Wichita schools getting tough on shots

11/03/2011 12:00 AM

11/03/2011 6:10 AM

Wichita school district students who aren't up to date on their required immunizations will be excluded from school beginning Monday.

Kathy Hubka, coordinator of health services for the district, said school nurses have been notifying parents since last spring about the requirements. Since enrollment, parents whose children aren't up to date on shots should have gotten letters, phone calls and notifications at parent-teacher conferences, she said.

Even so, more than 1,000 Wichita students could be pulled out of class Monday and not allowed to return until their immunizations are up to date.

Hubka said the exclusions could have the biggest effect on seventh- and ninth-graders, whose immunization requirements underwent major changes two years ago.

The state's current immunization requirements are:

* Tdap: single Tdap required for grades seven to nine if not previously vaccinated with three-dose series.

* Polio: four doses for ages 5-6.

* Varicella (chicken pox): Kindergarten, first- and second-grade students and seventh-grade students need two doses. Students in grades three to six and eight to 11 are required to have at least one dose.

* Hepatitis B: three doses required through grade 11.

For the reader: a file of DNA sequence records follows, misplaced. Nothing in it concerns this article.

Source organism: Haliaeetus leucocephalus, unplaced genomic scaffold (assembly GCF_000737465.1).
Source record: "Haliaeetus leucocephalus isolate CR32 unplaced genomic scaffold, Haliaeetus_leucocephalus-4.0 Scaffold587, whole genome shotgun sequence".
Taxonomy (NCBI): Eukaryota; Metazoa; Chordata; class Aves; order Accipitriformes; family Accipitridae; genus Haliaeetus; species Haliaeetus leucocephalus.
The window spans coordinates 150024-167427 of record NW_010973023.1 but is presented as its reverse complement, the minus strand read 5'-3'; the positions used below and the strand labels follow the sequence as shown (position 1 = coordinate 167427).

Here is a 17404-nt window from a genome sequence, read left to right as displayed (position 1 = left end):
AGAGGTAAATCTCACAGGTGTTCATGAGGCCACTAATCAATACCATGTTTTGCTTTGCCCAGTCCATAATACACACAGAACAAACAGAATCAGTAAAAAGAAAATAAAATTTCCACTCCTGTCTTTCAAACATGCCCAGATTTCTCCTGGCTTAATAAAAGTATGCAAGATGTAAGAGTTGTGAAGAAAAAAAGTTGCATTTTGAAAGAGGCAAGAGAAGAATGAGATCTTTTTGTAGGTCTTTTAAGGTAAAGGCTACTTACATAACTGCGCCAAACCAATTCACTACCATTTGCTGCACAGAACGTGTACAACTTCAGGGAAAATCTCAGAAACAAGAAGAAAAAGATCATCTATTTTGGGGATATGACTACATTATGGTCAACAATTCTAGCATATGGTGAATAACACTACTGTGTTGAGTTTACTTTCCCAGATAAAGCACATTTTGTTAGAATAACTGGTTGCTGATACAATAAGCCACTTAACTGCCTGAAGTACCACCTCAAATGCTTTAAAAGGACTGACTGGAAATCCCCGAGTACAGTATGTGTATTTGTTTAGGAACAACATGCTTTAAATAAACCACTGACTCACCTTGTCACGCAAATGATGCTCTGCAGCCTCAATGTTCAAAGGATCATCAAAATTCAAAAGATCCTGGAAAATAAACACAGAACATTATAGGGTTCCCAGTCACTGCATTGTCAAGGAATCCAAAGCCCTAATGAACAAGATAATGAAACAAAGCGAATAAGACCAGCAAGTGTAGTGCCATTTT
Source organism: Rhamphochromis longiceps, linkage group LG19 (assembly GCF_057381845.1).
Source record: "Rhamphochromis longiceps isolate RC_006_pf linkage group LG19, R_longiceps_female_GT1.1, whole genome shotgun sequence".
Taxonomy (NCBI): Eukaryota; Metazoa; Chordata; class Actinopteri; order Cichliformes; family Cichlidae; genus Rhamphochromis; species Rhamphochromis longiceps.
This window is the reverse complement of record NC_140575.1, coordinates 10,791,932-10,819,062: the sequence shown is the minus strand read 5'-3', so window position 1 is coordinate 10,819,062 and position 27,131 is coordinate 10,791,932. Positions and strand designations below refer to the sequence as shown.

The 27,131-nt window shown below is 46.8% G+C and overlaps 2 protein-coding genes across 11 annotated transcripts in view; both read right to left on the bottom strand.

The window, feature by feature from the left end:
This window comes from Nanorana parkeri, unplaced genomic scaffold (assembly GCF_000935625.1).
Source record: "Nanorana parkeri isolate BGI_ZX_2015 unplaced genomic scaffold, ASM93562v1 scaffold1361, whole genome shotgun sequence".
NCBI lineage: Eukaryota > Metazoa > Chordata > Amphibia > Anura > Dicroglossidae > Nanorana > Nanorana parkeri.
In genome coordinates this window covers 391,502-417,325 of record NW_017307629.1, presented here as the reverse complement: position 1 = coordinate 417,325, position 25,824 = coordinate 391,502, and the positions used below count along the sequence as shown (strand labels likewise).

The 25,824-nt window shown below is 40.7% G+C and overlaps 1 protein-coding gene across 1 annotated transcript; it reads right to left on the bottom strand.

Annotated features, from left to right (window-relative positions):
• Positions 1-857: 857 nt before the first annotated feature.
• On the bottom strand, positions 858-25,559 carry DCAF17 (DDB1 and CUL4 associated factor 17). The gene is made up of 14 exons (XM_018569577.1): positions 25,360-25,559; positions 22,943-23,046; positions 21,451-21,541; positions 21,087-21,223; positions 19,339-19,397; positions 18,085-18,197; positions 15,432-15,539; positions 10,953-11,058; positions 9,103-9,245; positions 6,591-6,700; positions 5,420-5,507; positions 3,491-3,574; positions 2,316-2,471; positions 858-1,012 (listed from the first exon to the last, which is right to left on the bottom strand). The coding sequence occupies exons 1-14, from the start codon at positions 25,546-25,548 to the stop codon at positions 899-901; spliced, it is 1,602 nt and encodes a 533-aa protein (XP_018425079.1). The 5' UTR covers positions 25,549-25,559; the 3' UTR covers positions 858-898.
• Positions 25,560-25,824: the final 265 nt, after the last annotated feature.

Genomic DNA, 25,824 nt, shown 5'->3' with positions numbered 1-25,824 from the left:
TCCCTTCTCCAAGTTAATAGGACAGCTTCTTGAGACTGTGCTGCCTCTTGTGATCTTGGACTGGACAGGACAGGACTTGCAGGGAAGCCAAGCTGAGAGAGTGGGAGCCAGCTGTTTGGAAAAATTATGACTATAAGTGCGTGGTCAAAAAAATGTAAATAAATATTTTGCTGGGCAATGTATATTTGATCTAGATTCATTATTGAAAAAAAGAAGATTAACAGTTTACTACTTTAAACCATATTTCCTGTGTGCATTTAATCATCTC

At West High School, as many as 400 students — about one-fourth of the student body — were not up to date on shots as of last week, Hubka said.

If parents received a notice but think their child has the required shots, they should contact the school nurse to be sure. Some doctors administer a different version of the Tdap vaccine, called DTaP, but either will meet the requirement, Hubka said.

"We want to make sure the kids have the shots they need when they need them," she said. "It's for the safety of all our children."

Kansas schools allow an unvaccinated child to attend school under two conditions:

* The child has an annual written statement from his or her physician saying that the child's life or health would be endangered by undergoing the inoculation.

* Or, the parent or guardian has signed a written statement that the child is an adherent of a religious denomination whose teachings are opposed to inoculations.

Students who need shots but do not have insurance or a regular health care provider will be directed to the Sedgwick County Health Department or to a safety-net clinic such as GraceMed or Hunter Health Clinic, which provide immunizations at little or no cost, Hubka said.

"Our hope is that parents will get it done as soon as possible and get the children back to school," she said.

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